It sure does. Newton's first law of motion says that
anything keeps going at the same speed in the same direction unless
something exerts a force on it. So a tennis ball can't bounce unless
something - a racquet, the ground, a wall- exerts a force on it.
you might wonder why some balls bounce more than others. Tennis balls
usually bounce well, but lumps of clay usually don't bounce much at
all. You could describe the reasons in terms of forces, but it is
actually easier to describe in terms of energy.
When a nice
springy tennis ball hits a wall, it squashes like a spring. The kinetic
energy that it had when it was moving mostly goes into a type of
potential energy of the squashed tennis ball. For a tennis ball, that
gets a little complicated to describe, but
for a bouncy solid
superball, the energy goes into compressing, stretching, and bending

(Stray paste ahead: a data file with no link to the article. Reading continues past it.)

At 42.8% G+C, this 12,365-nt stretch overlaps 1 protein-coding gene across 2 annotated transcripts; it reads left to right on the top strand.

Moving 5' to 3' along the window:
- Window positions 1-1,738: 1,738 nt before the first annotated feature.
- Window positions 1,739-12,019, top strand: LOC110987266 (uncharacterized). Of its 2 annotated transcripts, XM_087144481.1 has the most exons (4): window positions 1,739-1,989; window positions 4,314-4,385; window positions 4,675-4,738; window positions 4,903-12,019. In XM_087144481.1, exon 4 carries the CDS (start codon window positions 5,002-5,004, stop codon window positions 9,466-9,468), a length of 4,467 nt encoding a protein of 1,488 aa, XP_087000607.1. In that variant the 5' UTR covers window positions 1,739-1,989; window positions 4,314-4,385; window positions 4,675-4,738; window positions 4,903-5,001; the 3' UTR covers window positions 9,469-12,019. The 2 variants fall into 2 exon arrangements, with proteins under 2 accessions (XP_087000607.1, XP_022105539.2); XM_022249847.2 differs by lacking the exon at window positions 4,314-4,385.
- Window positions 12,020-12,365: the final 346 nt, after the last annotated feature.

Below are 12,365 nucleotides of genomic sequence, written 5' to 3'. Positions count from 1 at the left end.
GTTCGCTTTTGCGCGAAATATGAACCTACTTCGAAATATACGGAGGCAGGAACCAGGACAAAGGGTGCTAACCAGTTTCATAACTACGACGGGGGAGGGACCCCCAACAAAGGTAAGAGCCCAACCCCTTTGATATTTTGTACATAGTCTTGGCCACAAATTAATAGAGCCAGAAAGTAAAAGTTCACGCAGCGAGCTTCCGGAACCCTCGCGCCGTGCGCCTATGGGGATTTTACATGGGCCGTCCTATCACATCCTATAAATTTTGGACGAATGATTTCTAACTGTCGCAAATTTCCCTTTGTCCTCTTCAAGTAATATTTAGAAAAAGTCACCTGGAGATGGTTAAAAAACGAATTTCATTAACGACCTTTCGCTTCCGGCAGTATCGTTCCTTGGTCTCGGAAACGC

spring-like molecules. As the ball springs back to its round shape most
of that energy comes back into the ball's motion. Some goes away as
sound, or into slightly heating up
the molecules in the tennis ball.
a lump of clay hits a wall, it also squashes. However, a squashed lump
of clay doesn't spring back. As the molecules in the clay slid past
each other, while it squashed, the friction between them heated them
up. Most of the energy got dumped into heating up the clay, leaving
little for its return bounce.
(republished on 07/11/06)